First, Let us first define what a flute is. A flute is an aerophone (an instrument that uses air to produce its fundamental tone) that is hollow throughout its length and has bored tone holes that when covered change the tone’s pitch. Generally, the more holes that are covered produce a lower pitch. There are hundreds of flutes from all over the world so it is impossible to cover them all, but the following are the most common to my knowledge.
Modern Boehm System flute: Germany
Theobald Boehm, a German inventor and musician, set to redesign the Irish flute to give it more volume. These “Boehm” flutes had bigger tone holes, but eventually became too large for common fingers. This obstacle drove him to design round, spectacle-looking keys attached to a system of rods and levers. He also changed the flute’s construction, both by making it truly cylindrical (the Irish flutes were conical in construction, narrower towards the foot), and making it of silver instead of wood. The Boehm System flutes are the standard used in today’s school bands and professional symphonies.
A recorder is a very inexpensive, entry-level flute. Usually made of plastic, recorders are played vertically and have tone holes that are covered by the player’s fingers. It has a mouthpiece with a reed that is activated when air passes through. The left hand covers the holes closest to the mouthpiece – three holes in the anterior, exposed portion for the index, middle and ring fingers, and one in the posterior portion for the thumb. The right hand covers the holes closest to the foot of the instrument, all in the anterior portion of the recorder from the index to the pinky. Most recorders are diatonic instruments in the key of C, but are capable of playing chromatically (half steps) by the use of alternate fingerings.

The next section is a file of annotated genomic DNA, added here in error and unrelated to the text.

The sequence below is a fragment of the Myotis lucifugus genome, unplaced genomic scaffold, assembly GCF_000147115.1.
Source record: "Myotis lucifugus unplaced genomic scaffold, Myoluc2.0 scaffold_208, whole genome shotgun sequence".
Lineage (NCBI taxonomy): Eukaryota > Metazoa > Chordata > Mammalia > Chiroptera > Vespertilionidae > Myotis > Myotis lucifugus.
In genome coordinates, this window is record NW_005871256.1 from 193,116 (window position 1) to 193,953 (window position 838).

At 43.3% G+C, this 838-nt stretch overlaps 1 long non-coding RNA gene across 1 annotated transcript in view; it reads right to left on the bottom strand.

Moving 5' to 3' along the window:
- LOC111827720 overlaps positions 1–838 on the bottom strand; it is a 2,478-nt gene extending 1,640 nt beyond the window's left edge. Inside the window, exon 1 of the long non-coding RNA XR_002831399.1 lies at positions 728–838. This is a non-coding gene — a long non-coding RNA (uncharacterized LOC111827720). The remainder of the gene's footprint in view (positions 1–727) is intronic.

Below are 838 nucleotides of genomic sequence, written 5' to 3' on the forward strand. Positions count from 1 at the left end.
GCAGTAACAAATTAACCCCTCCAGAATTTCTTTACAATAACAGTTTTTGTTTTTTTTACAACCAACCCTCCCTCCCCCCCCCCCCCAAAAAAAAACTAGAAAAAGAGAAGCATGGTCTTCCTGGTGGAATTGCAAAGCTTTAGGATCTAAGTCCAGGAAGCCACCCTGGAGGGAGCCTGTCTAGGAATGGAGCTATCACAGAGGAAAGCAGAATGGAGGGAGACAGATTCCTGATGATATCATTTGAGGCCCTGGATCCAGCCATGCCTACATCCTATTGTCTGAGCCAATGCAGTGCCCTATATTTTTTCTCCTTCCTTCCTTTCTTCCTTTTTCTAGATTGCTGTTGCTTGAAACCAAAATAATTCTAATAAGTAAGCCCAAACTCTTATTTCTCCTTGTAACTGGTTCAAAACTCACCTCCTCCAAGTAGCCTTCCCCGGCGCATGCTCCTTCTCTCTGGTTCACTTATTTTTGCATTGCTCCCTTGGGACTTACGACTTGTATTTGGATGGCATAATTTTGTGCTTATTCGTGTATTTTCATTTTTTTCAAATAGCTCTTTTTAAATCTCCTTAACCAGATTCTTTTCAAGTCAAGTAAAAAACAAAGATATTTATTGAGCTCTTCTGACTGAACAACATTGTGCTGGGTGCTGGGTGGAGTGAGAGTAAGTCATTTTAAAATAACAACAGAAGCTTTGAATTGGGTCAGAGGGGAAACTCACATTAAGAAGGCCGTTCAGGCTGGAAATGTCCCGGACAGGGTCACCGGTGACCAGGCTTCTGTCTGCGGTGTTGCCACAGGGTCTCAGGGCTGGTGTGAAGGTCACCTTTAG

Irish flute (Albert system?): Ireland
The Irish flute was the standard instrument in the Baroque and Classical symphonies of Back, Haydn, Vivaldi, Mozart, and Beethoven. It is modeled after the recorder (Key of C, holes bored into the cylindrical body), with some modifications. It is played horizontally and has a hole that air passes through at the head joint. It also has a few (up to six) keys that are manipulated by the pinkies and sides of the flutist’s fingers.
Ocarina: Central America
Usually made of clay, the ocarina is a hollow bulb-like wind instrument with several holes bored into it. The holes when covered and opened in different combinations produce different pitches. Most ocarinas have a whistle-like mouthpiece to breathe into that protrudes from the bulb-like body.
Penny Whistle: Ireland
Much like the recorder, the Penny Whistle is a cylindrical tube with holes bored into it that change the pitch when covered. It also has a small mouthpiece with a reed that is activated when air passes through. It is made usually of stainless steel and it has a very high, shrill tone.
Zampoña (Andean pan flute): Andes region
A very mellow toned instrument, the Zampoña is a series of bored out wooden tubes of different lengths, tied together in sequence. The player changes the pitch by blowing into the different tubes.
Kena (Quena): Andes region
The kena, or quena, is another recorder-type flute. This rustic instrument is a hollow, cylindrical tube made of wood and it is played vertically. The difference between the Kena and the recorder or penny whistle mentioned above, is the player blows an intense air stream into a crescent-shaped notched carved into the top of the instrument’s cylinder.